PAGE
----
“Our mineral resources geographically co-exist around the continent with our first-class renewable energy resources making decarbonising more competitive here than in other parts of the world.”
The University of Adelaide’s Deputy Vice-Chancellor (Research) Professor Anton Middelberg says that the HILT CRC will support up to 50 higher degrees by research students across the partnership.
“A dedicated education and training program will take advantage of the CRC’s highly innovative environment. It will build on an established education and technology transfer infrastructure in the sector within industry and universities,” he said.
“The HILT CRC will be Australia’s leading collaboration which will bring to bear world-class research and expertise from all the CRC partners to develop and demonstrate the technologies needed to grow Australia’s low-carbon economy.”
The CRC plans to work collaboratively with industry in regional Australia where the transformational research will be applied. It will be head-quartered in Adelaide, with hubs in Gladstone, the Pilbara, Northern Tasmania, the Upper Spencer Gulf in SA, the Kwinana and South West region in WA, the Southern Highlands of NSW and the Portland region of Victoria: all areas where heavy industry operates.
The uptake of low-carbon technologies will help meet the Australian Government’s obligations to the United Nations Paris Agreement.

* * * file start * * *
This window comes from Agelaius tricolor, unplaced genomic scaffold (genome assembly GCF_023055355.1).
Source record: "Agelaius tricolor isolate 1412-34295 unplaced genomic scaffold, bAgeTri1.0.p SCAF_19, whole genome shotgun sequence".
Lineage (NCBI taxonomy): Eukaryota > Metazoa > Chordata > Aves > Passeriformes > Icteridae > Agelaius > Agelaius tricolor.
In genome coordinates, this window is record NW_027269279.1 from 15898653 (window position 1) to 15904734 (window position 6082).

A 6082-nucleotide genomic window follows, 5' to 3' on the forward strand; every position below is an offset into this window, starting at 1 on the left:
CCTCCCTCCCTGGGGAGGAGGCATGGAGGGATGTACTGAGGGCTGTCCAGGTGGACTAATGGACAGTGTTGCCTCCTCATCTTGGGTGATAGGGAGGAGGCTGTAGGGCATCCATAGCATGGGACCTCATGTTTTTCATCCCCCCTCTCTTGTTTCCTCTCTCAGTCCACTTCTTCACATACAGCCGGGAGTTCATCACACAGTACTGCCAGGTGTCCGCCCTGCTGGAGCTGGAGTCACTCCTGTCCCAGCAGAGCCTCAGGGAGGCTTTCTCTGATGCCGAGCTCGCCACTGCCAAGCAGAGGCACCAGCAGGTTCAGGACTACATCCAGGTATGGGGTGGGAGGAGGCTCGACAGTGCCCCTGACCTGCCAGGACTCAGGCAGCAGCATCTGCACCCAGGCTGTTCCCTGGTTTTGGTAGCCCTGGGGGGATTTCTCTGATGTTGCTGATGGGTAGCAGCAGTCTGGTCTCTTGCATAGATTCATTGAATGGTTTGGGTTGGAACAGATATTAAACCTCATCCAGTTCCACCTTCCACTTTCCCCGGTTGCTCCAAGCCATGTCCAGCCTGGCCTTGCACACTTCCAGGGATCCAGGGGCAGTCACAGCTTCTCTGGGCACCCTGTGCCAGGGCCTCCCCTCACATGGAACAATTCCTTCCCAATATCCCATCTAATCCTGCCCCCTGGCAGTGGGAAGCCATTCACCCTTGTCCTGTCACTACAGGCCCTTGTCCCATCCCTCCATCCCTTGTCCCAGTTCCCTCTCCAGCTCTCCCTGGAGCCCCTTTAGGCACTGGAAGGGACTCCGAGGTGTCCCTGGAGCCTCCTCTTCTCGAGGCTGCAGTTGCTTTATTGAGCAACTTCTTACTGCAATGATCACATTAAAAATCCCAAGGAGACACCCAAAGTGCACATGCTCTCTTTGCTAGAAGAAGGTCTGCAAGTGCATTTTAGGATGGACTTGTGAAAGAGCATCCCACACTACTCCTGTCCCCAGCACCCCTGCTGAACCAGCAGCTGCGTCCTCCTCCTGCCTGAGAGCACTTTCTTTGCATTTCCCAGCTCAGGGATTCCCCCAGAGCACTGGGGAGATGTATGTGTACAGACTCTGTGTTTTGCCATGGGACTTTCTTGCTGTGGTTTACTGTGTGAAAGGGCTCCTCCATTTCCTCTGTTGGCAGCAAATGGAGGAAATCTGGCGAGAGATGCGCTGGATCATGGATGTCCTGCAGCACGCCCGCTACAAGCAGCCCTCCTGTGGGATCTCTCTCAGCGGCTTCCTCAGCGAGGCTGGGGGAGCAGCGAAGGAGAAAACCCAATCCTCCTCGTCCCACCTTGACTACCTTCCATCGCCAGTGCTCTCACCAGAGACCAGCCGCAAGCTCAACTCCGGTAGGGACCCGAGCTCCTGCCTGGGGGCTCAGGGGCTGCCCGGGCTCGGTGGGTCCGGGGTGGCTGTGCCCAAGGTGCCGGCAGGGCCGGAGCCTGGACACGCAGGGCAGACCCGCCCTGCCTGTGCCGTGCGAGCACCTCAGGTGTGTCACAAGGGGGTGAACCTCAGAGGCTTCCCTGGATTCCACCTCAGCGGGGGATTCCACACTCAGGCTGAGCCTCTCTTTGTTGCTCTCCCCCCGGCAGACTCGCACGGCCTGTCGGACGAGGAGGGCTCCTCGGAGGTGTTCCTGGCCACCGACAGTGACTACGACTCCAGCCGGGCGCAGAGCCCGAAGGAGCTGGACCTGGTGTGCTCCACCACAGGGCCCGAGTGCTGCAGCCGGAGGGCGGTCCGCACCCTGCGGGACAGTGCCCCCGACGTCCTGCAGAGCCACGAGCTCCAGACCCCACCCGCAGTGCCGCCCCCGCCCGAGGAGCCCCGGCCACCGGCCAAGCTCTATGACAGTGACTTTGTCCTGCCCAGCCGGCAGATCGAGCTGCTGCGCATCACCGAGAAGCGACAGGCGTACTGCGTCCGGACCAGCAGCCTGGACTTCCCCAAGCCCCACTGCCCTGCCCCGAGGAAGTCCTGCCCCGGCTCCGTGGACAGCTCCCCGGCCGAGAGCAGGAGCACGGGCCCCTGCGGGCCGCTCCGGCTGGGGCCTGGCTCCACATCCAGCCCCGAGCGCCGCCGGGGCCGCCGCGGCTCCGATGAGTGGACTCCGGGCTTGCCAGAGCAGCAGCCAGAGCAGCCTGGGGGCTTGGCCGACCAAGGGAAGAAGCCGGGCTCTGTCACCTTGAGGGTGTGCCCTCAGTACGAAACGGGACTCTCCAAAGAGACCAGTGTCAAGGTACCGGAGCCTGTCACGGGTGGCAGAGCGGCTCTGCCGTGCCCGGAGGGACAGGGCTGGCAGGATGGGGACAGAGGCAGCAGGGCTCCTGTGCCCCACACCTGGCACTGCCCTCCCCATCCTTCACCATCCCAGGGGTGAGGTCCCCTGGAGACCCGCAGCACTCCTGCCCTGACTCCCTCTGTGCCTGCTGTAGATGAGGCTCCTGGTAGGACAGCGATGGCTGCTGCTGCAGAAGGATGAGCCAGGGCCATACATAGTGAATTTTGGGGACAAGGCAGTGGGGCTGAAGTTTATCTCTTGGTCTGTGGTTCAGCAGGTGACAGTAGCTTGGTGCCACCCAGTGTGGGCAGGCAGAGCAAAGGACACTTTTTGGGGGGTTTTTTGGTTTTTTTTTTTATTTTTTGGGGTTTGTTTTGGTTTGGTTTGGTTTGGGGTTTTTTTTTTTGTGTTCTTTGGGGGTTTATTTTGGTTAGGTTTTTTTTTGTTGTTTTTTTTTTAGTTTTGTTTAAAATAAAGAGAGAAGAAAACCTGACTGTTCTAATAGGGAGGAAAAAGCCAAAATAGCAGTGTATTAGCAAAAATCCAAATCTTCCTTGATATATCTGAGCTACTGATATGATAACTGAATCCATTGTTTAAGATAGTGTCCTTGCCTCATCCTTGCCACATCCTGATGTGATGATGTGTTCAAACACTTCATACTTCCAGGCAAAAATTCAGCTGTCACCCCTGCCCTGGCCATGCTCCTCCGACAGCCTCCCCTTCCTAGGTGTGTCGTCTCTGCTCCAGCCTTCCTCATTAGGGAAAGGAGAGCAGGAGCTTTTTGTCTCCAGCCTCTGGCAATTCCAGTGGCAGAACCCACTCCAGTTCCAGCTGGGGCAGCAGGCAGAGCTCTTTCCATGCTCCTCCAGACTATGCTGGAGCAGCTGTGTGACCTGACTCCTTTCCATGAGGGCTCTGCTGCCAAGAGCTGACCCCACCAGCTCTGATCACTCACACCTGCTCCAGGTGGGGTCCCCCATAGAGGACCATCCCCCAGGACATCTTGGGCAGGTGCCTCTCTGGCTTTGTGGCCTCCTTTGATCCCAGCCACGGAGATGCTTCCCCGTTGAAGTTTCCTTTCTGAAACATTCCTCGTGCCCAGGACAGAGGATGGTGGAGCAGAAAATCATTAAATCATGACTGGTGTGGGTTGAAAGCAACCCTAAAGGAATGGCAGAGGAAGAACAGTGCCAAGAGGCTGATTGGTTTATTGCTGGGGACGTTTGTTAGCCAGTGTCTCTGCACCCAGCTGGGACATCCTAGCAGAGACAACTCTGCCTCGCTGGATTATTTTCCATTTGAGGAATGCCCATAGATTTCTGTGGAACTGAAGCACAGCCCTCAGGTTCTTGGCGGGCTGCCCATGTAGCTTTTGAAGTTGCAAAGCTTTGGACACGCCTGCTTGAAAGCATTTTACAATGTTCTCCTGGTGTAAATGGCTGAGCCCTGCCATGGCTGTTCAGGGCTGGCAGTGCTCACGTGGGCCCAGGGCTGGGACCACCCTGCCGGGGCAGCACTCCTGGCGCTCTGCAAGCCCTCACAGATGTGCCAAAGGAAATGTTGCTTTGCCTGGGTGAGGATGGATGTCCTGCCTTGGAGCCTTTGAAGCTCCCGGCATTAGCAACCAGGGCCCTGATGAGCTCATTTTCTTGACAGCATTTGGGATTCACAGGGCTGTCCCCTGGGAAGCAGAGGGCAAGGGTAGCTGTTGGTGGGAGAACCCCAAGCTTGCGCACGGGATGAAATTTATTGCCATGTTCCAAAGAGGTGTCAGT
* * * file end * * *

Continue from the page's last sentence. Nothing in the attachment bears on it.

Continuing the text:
The CRC partners will work together to reduce heavy industry’s CO2 emissions which currently account for some 20 per cent of Australia’s total output. The industrial sector globally accounts for 32 per cent of all CO2 emissions, of which approximately half are from the heavy industrial sector.
“Unlike electricity and transport, large and bespoke processing plants cannot use off-the-shelf technologies to tap into renewable energies like solar power and hydrogen fuel,” said Professor Nathan.
“The HILT CRC will help achieve technology-driven solutions for low-carbon industry transformation with an inter-disciplinary approach engaging all key stakeholders. In addition to developing the new technologies with both the suppliers and users of the technology, we will engage with communities and trading partners to develop solutions that are both desirable and implementable.
“Research leaders will work with our partner companies and their industry experts to refine and demonstrate rapidly developing low emissions energy technologies such as hydrogen production and concentrated solar thermal technologies to their large industrial processes to enable them to thrive and grow in the new international markets.
“Our analysis indicates that the increased competitiveness could provide an additional 376,000 direct and indirect jobs and contribute up to an additional $120 billion into the Australian economy.
“The HILT CRC will be able to respond to the dynamic nature of local and global challenges. Transitioning heavy industry to a low carbon future will not only reduce emissions but help Australia’s heavy industry to be competitive in the global economy of the future.”
For more information about the Heavy Industry Low-carbon Transition Cooperative Research Centre including a full list of all the partners please visit www.hiltcrc.com.au